World-class institution

2008-12-02 00:00

AFTER just five years the University of KwaZulu-Natal has consolidated its position as one of South Africa’s leading research institutions.

UKZN’s vision to be the premier university of African scholarship has acted as a guiding framework within which to generate high-level knowledge at the local level and thus enter the global knowledge production system on the basis of this local legitimacy. New approaches to developing strategic partnerships have emerged, substantial resources for the performance of quality research have come into the university through grants and contracts, and a set of appropriate research thrusts has been identified that act as the interface between the activities of the university and the challenges of development facing KwaZulu-Natal and South Africa.

To this end, the work done on HIV/Aids, economic development, water and waste management, sustainable rural livelihoods and food security, in line with the developmental agenda of the South African state, has all contributed to making UKZN one of the top two academic research producers in the country (as measured by South African Post-secondary Education outputs), reflecting a phenomenal increase in research productivity since the 2004 merger.

When a whole range of indices were taken into account in the recent Beijing world ranking of universities, UKZN, together with only two other South African universities, was placed in the world’s top 500 and in the top three in Africa. Coupled with our 30 awards for communication and marking excellence and innumerable awards to academic staff and students since 2004, one may be reasonably led to conclude that the university is in excellent shape.

Such achievement is only part of the reason why the independent Higher Education Merger Study Group, chaired by Professor S. J. Saunders, the former vice-chancellor of the University of Cape Town, which was established by the minister of Education to review the structure of higher education in South Africa, declared in April that the UKZN merger is a success.

Saunders and his team of higher education experts concluded after a five-year study that UKZN has a strong new identity, that the wasteful duplication of faculties, schools and disciplines has now been overcome, an innovative new structure based on colleges has been implemented, student governance has been merged and new funds have allowed for campus upgrades and new buildings, that there have been no significant disruptions, and that because of the vice-chancellor’s insistence that UKZN be researched-based, there has been an increase in research output.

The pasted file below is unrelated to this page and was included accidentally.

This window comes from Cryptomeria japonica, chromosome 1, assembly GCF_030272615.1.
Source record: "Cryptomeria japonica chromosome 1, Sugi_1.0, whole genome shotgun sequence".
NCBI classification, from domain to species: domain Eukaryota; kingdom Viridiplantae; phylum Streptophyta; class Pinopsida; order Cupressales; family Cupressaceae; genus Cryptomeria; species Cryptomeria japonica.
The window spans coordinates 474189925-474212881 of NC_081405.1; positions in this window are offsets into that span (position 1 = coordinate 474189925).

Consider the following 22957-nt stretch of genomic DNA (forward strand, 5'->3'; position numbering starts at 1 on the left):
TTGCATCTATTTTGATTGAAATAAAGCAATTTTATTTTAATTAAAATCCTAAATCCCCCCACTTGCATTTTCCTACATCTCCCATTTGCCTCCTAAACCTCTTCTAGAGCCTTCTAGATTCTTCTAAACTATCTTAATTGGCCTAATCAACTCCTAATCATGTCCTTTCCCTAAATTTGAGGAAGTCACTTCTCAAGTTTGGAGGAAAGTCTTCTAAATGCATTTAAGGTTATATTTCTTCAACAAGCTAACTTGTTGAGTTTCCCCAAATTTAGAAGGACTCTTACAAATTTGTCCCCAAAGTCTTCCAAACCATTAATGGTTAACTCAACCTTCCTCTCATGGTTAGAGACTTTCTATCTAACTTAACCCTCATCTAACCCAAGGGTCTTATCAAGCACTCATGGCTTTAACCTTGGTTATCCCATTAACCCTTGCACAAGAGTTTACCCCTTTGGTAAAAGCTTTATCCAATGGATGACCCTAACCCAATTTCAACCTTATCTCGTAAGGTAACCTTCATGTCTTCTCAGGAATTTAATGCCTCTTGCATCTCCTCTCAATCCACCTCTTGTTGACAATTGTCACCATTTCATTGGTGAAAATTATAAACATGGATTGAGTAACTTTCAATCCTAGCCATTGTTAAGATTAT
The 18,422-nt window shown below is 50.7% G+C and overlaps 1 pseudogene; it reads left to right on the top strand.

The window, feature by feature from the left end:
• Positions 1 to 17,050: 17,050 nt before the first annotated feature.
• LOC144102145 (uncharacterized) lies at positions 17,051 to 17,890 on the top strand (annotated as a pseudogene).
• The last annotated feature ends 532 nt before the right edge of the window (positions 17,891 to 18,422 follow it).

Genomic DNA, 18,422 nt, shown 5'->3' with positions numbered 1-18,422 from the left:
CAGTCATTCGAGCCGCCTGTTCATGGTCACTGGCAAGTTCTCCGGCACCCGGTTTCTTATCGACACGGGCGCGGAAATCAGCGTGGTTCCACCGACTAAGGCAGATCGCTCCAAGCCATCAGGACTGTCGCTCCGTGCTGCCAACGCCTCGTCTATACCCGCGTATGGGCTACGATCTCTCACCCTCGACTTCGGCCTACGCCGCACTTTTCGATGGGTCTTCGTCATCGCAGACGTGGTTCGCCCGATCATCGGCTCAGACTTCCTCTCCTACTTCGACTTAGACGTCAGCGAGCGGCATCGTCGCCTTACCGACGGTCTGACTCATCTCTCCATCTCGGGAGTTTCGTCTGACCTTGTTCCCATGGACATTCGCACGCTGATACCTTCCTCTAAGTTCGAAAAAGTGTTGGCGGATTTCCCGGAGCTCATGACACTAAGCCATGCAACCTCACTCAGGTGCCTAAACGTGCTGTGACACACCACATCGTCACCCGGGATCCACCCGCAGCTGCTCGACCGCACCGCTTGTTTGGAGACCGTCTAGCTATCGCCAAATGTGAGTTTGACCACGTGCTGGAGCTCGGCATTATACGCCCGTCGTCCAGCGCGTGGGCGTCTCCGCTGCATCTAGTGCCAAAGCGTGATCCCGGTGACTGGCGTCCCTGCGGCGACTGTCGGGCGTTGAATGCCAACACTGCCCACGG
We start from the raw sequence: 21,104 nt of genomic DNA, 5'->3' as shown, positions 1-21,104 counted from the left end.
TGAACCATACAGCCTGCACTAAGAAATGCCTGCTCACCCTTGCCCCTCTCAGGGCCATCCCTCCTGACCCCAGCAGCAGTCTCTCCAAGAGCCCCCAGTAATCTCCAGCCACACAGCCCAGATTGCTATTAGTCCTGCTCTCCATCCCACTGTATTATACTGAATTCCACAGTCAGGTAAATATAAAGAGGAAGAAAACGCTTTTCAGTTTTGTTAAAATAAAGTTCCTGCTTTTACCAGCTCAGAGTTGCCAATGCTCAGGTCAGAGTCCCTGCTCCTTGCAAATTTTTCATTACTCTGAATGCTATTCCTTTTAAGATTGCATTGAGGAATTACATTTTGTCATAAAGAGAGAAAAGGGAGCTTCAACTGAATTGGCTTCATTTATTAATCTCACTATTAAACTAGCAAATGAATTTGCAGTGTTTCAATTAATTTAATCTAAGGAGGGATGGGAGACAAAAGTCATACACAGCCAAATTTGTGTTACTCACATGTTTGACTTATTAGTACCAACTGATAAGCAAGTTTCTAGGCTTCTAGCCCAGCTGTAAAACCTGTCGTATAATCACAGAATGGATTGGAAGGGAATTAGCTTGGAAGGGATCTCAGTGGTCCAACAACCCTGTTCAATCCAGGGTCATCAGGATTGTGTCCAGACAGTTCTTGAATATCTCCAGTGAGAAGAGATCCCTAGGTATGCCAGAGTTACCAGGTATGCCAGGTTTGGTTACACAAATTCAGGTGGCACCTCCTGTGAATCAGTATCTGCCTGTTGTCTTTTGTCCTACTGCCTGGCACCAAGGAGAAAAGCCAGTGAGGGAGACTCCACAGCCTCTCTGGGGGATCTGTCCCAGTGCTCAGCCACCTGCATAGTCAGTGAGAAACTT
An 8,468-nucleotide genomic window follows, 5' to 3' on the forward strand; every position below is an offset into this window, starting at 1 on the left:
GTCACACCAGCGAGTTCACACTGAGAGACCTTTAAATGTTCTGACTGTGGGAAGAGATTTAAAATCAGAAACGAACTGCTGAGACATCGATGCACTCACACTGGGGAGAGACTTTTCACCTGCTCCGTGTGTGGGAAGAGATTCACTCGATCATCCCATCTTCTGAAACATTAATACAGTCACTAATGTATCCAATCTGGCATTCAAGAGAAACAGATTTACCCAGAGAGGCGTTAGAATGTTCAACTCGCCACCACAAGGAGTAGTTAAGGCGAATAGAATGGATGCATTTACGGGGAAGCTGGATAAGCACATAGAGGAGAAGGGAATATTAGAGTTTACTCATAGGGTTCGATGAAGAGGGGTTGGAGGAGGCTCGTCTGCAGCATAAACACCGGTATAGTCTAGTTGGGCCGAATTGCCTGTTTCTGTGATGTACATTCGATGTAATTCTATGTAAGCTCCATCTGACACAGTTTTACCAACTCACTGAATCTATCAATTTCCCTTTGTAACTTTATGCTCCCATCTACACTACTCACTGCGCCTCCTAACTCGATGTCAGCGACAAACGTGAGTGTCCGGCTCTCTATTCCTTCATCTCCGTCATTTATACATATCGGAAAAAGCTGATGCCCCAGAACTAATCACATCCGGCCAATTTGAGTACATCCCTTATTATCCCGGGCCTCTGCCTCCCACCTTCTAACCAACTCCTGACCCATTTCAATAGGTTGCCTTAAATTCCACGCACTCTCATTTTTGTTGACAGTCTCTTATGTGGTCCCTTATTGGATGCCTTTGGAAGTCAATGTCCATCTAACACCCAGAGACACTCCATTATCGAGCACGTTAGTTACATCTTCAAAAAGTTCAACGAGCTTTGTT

In the light of Saunders’ objective indicators of UKZN’s progress over a five-year period it was surprising to see a call in the press by Professor Richard W. Johnson for a commission of inquiry into UKZN. Johnson questions the university’s commitment to academic freedom. He notes that “the university’s traditional clientele has deserted it and a complete destruction of the university is in sight”, and that the gains of the past “are being actively dismantled and at great speed”.

The past that Johnson harks back to is the one of Ernest S. Malherbe, Jan Smuts and the mayor of Durban walking in full academic dress through the streets of Durban to the city hall. These were men of their times but, in reality, whose leaders were they? And what were those times? They were times of humiliation and oppression for disenfranchised South Africans. They were times when my grandfather could never ponder going to university. And for Johnson to state that Malherbe “successfully fought the Nationalist government to keep the university multiracial” is a reflection of an ideological position. Progressives have never fought for multiracialism but for non-racism — non-racism and anti-racism have become core values of UKZN.

The process of deracialisation begun by the merger is frightening to conservatives and the change process has inevitably resulted in the loss of power and privilege, often ill-gotten, of the traditional elites. This is the “traditional clientele” that has deserted UKZN’s bold foray into building an institution that is in line with South Africa’s democratic ethos.

Committed intellectuals, academics, administrators and students of all hues have thrown their full weight behind comprehensive initiatives aimed at building a truly world-class African university.

Good governance, through the implementation of university disciplinary procedures, is described by Johnson as “threatening”, “intimidating” and a “waste of money”. But it is through these procedures that fraud, misrepresentation, leaking of confidential information to the media and other forms of academic impropriety are dealt with. In this regard we would do well to heed the statement from the American Federation of Teachers that: “An academic, as a citizen, has the right to speak or write free from institutional censorship or discipline, although attention is called to the professor’s special obligation to be accurate, to exercise appropriate restraint, to show respect for the opinion of others and to make every effort to indicate that he is not an institutional spokesman.”

Academic freedom is not under threat at UKZN, but the freedom to practise racism, falsify history, lie, defame and malign, or just loaf, is.

• Professor Dasarath Chetty is the pro-vice-chancellor, corporate relations, at UKZN.

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